Seven Devils State Recreation Site
Seven Devils State Recreation Site


Devils Kitchen

This short walk from Face Rock State Park in Bandon leads to a flat-topped rock that kids and adults alike will enjoy climbing during low tide to check out the sea life in the tidepools. Nearby is a Haystack Rock that offers even more tidepool exploration during low tide.

Devils Kitchen
Devils Kitchen


Devil’s Peak

For a quad-burning workout and a chance to see a decommissioned fire tower, head to Devil’s Peak Lookout, which sits at an elevation of 5,045 feet in the Salmon-Huckleberry Wilderness just southwest of Mount Hood. On a clear day, it is possible to see Mount Hood, Mount Adams, and Mount Jefferson from the peak.

Accessible year round, there are two main trails that lead to the lookout—Hunchback Mountain, a rougher, but shorter 2.4-mile trek roundtrip with 900 feet of elevation gain and Cool Creek, which is the typical approach, totalling 8 miles and 3,200 feet of elevation gain. The roads to both trail heads require high clearance, and it’s essential to check road conditions and reports from recent hikers to learn about closures and damaged bridges.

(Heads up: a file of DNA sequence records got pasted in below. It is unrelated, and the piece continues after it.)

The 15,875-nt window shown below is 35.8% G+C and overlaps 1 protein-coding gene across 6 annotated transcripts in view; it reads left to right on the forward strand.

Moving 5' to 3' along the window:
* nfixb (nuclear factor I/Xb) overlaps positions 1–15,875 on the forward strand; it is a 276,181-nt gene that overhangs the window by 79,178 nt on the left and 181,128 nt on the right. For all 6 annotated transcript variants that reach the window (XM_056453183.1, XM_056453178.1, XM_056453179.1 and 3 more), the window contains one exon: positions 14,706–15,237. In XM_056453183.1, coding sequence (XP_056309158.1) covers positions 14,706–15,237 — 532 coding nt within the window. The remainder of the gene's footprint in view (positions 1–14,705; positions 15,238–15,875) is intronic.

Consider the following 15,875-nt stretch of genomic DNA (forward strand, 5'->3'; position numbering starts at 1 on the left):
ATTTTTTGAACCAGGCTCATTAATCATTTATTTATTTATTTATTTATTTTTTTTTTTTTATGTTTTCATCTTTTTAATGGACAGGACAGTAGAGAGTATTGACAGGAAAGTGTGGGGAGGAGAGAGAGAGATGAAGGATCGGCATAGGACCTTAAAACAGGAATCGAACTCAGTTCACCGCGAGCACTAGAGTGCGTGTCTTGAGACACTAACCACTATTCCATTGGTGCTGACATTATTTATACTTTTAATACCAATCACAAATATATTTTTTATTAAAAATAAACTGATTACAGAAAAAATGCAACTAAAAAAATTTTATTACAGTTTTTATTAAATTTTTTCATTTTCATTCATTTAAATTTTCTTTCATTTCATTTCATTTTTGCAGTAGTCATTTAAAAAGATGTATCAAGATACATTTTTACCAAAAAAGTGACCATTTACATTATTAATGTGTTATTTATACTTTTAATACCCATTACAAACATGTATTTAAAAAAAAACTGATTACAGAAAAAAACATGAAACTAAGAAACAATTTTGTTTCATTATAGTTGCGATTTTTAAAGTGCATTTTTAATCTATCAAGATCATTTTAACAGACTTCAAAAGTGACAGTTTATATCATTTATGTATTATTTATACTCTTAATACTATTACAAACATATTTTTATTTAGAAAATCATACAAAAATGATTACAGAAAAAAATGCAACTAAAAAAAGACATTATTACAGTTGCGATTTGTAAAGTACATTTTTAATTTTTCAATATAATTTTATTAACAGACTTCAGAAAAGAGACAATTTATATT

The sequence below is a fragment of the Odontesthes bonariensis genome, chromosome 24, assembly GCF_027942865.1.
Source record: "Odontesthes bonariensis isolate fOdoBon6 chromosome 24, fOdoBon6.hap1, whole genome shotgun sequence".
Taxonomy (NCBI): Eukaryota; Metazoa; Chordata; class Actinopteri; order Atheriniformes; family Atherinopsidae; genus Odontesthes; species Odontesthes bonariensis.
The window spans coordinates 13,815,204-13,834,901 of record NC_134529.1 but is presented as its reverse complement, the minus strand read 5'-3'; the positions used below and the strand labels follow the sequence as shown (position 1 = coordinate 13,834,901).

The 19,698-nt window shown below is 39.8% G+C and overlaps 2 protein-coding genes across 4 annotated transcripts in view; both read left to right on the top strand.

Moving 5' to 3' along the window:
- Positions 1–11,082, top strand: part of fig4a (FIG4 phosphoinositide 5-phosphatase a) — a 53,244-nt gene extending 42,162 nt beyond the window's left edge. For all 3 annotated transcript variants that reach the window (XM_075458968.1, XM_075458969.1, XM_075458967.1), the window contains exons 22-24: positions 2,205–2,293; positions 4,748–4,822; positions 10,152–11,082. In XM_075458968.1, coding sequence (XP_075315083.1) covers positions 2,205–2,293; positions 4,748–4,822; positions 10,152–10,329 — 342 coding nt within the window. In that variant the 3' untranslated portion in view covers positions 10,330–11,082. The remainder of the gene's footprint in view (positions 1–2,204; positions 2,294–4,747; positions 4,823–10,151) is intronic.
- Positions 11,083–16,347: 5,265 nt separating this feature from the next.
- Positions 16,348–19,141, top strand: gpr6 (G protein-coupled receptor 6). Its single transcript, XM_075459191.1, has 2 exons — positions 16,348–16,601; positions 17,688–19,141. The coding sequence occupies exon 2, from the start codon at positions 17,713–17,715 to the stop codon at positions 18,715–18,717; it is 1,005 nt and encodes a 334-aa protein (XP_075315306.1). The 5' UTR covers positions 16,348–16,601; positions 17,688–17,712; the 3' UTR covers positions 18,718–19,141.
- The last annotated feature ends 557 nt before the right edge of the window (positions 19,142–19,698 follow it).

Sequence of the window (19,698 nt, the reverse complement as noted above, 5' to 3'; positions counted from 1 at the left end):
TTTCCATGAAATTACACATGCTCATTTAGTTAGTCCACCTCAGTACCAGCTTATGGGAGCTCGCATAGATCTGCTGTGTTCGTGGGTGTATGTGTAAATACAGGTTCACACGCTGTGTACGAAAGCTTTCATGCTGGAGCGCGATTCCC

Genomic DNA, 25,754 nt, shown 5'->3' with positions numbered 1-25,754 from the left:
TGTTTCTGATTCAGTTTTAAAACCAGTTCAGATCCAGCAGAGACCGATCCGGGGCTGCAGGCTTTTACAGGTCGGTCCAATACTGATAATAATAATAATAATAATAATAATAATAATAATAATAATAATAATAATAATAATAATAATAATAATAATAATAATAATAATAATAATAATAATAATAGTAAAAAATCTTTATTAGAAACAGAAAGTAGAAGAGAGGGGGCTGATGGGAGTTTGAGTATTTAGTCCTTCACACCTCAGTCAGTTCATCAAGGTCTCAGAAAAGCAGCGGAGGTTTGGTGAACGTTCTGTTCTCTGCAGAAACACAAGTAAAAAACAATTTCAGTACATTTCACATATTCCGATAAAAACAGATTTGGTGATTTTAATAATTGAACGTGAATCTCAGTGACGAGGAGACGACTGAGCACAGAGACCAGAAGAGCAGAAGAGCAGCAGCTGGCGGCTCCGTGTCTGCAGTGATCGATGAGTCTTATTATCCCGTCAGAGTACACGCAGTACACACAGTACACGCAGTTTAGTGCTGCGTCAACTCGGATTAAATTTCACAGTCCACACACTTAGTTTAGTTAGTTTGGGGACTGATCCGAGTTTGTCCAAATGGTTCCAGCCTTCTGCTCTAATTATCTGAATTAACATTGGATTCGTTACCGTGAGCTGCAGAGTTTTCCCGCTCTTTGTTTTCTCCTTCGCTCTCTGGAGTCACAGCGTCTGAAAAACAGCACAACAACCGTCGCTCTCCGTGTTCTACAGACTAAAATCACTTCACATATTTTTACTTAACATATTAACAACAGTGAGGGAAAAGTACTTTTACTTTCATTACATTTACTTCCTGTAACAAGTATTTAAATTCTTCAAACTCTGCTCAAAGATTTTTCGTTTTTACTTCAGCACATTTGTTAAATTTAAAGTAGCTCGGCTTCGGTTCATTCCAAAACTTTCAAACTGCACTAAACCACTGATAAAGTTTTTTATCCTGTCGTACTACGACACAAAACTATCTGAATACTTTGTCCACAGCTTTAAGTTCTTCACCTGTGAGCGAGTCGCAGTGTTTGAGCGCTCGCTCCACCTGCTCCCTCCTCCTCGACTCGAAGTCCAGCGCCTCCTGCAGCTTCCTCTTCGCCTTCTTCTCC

Devil’s Peak Lookout in the Salmon-Huckleberry Wilderness near Mount Hood.
Devil’s Peak Lookout in the Salmon-Huckleberry Wilderness near Mount Hood.
Photo by mthoodterritory.com


Devil’s Staircase

Tucked deep inside one of, if not the most, pristine wilderness areas in the Siuslaw National Forest, Devil’s Staircase is a sight to behold, though it requires some serious navigational skills. The Devil’s Staircase Wilderness is one of the newest additions to the National Wilderness Preservation System and comprises some of the last-remaining old-growth forest in some of the most remote and rugged terrain in the Coastal Range.

The five-mile hike traverses over extremely difficult terrain with no proper trail, including steep slopes, dense vegetation, and unstable soils. The trek can take an entire day, especially if you lose track of the route, as GPS and cell service are not reliable. Even the road to the “trailhead” is overgrown and requires route finding expertise.

Those who test their skills and make it to Devil’s Staircase will be rewarded with a pristine waterfall that cascades 50 feet down a natural staircase of three to five foot drops each. The wilderness is home to spotted owls, bald eagles, black bears, cougars, and other wildlife.